Obama vows US ‘military superiority’ despite cuts


US President Barack Obama on Thursday vowed that the US military would maintain its “superiority” and bolster its presence in Asia despite planned cuts to the defence budget.
“So, yes, our military will be leaner, but the world must know – the United States is going to maintain our military superiority with armed forces that are agile, flexible and ready for the full range of contingencies and threats,” Obama told reporters at the Pentagon.
Unveiling a revised military strategy designed to reflect a more austere era, Obama said the plan called for increasing the American presence in the Pacific while moving away from large ground wars against insurgents.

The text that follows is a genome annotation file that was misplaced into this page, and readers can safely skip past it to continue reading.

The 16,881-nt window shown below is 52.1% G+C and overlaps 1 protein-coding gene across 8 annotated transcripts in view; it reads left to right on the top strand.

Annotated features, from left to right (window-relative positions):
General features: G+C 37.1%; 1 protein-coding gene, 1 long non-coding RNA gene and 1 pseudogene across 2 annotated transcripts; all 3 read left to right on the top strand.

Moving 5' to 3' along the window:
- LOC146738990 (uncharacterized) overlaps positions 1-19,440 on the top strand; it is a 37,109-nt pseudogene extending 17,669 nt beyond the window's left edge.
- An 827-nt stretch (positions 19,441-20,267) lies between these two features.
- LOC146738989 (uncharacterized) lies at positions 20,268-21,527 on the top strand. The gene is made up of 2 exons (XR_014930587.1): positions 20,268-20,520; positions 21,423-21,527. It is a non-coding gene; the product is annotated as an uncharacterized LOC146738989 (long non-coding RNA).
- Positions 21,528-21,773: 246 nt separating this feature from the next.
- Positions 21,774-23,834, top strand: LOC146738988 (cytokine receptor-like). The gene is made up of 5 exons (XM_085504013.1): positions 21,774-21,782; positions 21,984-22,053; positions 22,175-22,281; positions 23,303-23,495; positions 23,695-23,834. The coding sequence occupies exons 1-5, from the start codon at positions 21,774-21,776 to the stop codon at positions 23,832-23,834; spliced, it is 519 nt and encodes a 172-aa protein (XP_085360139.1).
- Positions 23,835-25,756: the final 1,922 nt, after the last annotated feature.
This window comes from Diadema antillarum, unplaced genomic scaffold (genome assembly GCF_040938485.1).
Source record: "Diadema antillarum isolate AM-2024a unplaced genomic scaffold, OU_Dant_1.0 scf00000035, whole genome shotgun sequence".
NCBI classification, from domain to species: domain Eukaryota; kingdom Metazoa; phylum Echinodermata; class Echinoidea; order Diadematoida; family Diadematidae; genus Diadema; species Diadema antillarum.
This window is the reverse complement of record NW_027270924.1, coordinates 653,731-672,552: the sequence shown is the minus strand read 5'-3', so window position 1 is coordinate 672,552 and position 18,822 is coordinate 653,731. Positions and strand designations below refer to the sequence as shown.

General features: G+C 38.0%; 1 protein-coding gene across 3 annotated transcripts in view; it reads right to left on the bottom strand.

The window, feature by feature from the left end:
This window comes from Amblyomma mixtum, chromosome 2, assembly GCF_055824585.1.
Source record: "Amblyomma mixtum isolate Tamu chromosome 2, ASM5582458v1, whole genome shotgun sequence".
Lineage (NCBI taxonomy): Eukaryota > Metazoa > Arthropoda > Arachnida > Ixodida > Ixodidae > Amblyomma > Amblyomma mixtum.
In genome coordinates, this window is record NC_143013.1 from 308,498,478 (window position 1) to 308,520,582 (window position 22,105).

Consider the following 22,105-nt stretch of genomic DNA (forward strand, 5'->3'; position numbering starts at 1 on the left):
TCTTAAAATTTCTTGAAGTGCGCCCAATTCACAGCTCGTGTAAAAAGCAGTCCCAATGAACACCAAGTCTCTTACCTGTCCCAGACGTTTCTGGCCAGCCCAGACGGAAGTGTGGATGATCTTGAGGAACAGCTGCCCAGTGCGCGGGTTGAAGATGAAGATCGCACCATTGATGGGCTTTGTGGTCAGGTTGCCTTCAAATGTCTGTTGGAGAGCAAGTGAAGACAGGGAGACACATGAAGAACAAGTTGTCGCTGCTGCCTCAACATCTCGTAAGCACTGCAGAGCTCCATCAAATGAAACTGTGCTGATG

“We’ll be strengthening our presence in the Asia Pacific, and budget reductions will not come at the expense of this critical region,” said Obama, in an unusual appearance in the Pentagon’s briefing room.
“As we look beyond the wars in Iraq and Afghanistan – and the end of long-term, nation-building with large military footprints — we’ll be able to ensure our security with smaller conventional ground forces,” Obama said.
The strategy review is supposed to shape Pentagon budget priorities as Obama’s administration prepares for $487 billion in defence cuts over the next 10 years.
In a politically charged election year, White House officials stressed Obama was deeply involved in the strategy review and sought to portray the president as taking a responsible approach to defence spending informed by the advice of commanders.